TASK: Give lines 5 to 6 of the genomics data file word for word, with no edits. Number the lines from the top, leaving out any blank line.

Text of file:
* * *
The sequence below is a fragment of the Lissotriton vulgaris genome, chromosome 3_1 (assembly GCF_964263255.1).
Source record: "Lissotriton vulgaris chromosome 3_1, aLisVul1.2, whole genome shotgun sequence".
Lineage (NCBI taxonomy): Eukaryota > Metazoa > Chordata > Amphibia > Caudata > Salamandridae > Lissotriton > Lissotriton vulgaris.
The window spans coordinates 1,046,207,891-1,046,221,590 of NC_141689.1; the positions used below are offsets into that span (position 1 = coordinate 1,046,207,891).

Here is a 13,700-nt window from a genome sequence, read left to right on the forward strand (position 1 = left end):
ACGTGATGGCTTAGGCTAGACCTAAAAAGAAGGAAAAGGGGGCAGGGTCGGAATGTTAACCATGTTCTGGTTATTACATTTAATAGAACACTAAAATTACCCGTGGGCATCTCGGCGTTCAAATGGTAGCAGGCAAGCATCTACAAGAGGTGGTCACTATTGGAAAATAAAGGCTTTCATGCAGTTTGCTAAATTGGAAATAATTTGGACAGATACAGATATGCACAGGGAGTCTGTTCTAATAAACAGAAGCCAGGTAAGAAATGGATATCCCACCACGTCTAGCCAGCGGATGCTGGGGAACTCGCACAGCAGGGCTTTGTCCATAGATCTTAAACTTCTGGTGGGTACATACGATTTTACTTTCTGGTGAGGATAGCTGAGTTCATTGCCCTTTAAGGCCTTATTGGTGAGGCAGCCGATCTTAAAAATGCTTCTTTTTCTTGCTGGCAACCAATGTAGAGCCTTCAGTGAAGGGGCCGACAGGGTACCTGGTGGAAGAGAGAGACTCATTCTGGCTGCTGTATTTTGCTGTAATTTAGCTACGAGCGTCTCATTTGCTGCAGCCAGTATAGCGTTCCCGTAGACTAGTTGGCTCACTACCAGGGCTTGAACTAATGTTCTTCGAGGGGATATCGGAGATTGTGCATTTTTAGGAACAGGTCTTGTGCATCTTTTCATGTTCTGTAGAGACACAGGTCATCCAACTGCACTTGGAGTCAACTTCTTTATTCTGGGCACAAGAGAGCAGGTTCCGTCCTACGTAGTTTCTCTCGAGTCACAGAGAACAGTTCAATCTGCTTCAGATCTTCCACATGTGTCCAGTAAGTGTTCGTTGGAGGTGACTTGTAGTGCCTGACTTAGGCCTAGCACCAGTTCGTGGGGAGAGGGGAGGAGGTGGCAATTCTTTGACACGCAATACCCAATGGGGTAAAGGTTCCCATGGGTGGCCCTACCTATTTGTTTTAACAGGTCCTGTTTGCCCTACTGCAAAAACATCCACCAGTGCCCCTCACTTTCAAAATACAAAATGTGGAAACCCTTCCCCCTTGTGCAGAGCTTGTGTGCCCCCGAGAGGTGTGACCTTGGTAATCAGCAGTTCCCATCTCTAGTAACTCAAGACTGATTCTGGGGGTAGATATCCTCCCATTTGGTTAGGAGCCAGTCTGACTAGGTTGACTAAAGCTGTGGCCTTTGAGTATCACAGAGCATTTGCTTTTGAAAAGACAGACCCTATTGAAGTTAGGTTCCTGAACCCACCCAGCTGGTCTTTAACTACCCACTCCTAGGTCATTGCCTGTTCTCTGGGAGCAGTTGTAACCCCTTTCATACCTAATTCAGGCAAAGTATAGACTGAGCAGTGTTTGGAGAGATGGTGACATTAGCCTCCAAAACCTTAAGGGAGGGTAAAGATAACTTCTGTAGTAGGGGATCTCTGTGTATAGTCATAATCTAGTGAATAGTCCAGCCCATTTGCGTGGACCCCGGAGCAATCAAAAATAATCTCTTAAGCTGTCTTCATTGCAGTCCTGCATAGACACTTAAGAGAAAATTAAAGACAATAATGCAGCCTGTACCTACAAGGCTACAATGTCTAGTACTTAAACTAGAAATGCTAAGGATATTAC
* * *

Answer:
Here is a 13,700-nt window from a genome sequence, read left to right on the forward strand (position 1 = left end):
ACGTGATGGCTTAGGCTAGACCTAAAAAGAAGGAAAAGGGGGCAGGGTCGGAATGTTAACCATGTTCTGGTTATTACATTTAATAGAACACTAAAATTACCCGTGGGCATCTCGGCGTTCAAATGGTAGCAGGCAAGCATCTACAAGAGGTGGTCACTATTGGAAAATAAAGGCTTTCATGCAGTTTGCTAAATTGGAAATAATTTGGACAGATACAGATATGCACAGGGAGTCTGTTCTAATAAACAGAAGCCAGGTAAGAAATGGATATCCCACCACGTCTAGCCAGCGGATGCTGGGGAACTCGCACAGCAGGGCTTTGTCCATAGATCTTAAACTTCTGGTGGGTACATACGATTTTACTTTCTGGTGAGGATAGCTGAGTTCATTGCCCTTTAAGGCCTTATTGGTGAGGCAGCCGATCTTAAAAATGCTTCTTTTTCTTGCTGGCAACCAATGTAGAGCCTTCAGTGAAGGGGCCGACAGGGTACCTGGTGGAAGAGAGAGACTCATTCTGGCTGCTGTATTTTGCTGTAATTTAGCTACGAGCGTCTCATTTGCTGCAGCCAGTATAGCGTTCCCGTAGACTAGTTGGCTCACTACCAGGGCTTGAACTAATGTTCTTCGAGGGGATATCGGAGATTGTGCATTTTTAGGAACAGGTCTTGTGCATCTTTTCATGTTCTGTAGAGACACAGGTCATCCAACTGCACTTGGAGTCAACTTCTTTATTCTGGGCACAAGAGAGCAGGTTCCGTCCTACGTAGTTTCTCTCGAGTCACAGAGAACAGTTCAATCTGCTTCAGATCTTCCACATGTGTCCAGTAAGTGTTCGTTGGAGGTGACTTGTAGTGCCTGACTTAGGCCTAGCACCAGTTCGTGGGGAGAGGGGAGGAGGTGGCAATTCTTTGACACGCAATACCCAATGGGGTAAAGGTTCCCATGGGTGGCCCTACCTATTTGTTTTAACAGGTCCTGTTTGCCCTACTGCAAAAACATCCACCAGTGCCCCTCACTTTCAAAATACAAAATGTGGAAACCCTTCCCCCTTGTGCAGAGCTTGTGTGCCCCCGAGAGGTGTGACCTTGGTAATCAGCAGTTCCCATCTCTAGTAACTCAAGACTGATTCTGGGGGTAGATATCCTCCCATTTGGTTAGGAGCCAGTCTGACTAGGTTGACTAAAGCTGTGGCCTTTGAGTATCACAGAGCATTTGCTTTTGAAAAGACAGACCCTATTGAAGTTAGGTTCCTGAACCCACCCAGCTGGTCTTTAACTACCCACTCCTAGGTCATTGCCTGTTCTCTGGGAGCAGTTGTAACCCCTTTCATACCTAATTCAGGCAAAGTATAGACTGAGCAGTGTTTGGAGAGATGGTGACATTAGCCTCCAAAACCTTAAGGGAGGGTAAAGATAACTTCTGTAGTAGGGGATCTCTGTGTATAGTCATAATCTAGTGAATAGTCCAGCCCATTTGCGTGGACCCCGGAGCAATCAAAAATAATCTCTTAAGCTGTCTTCATTGCAGTCCTGCATAGACACTTAAGAGAAAATTAAAGACAATAATGCAGCCTGTACCTACAAGGCTACAATGTCTAGTACTTAAACTAGAAATGCTAAGGATATTAC